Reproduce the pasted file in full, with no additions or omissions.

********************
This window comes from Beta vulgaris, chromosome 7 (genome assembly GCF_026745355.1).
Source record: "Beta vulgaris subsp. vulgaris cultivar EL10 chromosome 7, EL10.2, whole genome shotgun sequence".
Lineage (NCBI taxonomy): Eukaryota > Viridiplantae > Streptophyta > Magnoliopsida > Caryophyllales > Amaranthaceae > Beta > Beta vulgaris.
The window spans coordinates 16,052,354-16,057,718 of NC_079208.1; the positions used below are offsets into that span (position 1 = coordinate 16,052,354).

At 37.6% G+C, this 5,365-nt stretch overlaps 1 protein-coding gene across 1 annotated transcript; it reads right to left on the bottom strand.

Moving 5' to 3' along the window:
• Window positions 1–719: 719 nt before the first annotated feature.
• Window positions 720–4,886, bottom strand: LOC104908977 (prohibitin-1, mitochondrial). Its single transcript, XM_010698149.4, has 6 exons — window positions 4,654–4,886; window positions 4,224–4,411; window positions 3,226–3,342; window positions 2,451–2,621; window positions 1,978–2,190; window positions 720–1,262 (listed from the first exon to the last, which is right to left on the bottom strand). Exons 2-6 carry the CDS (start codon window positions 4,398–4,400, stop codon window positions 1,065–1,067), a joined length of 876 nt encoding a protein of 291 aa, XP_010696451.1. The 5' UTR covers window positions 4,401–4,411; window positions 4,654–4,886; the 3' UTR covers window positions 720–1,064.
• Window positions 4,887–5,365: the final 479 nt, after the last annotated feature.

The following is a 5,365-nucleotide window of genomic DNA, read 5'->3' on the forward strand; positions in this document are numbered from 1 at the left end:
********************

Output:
This window comes from Beta vulgaris, chromosome 7 (genome assembly GCF_026745355.1).
Source record: "Beta vulgaris subsp. vulgaris cultivar EL10 chromosome 7, EL10.2, whole genome shotgun sequence".
Lineage (NCBI taxonomy): Eukaryota > Viridiplantae > Streptophyta > Magnoliopsida > Caryophyllales > Amaranthaceae > Beta > Beta vulgaris.
The window spans coordinates 16,052,354-16,057,718 of NC_079208.1; the positions used below are offsets into that span (position 1 = coordinate 16,052,354).

At 37.6% G+C, this 5,365-nt stretch overlaps 1 protein-coding gene across 1 annotated transcript; it reads right to left on the bottom strand.

Moving 5' to 3' along the window:
• Window positions 1–719: 719 nt before the first annotated feature.
• Window positions 720–4,886, bottom strand: LOC104908977 (prohibitin-1, mitochondrial). Its single transcript, XM_010698149.4, has 6 exons — window positions 4,654–4,886; window positions 4,224–4,411; window positions 3,226–3,342; window positions 2,451–2,621; window positions 1,978–2,190; window positions 720–1,262 (listed from the first exon to the last, which is right to left on the bottom strand). Exons 2-6 carry the CDS (start codon window positions 4,398–4,400, stop codon window positions 1,065–1,067), a joined length of 876 nt encoding a protein of 291 aa, XP_010696451.1. The 5' UTR covers window positions 4,401–4,411; window positions 4,654–4,886; the 3' UTR covers window positions 720–1,064.
• Window positions 4,887–5,365: the final 479 nt, after the last annotated feature.

The following is a 5,365-nucleotide window of genomic DNA, read 5'->3' on the forward strand; positions in this document are numbered from 1 at the left end: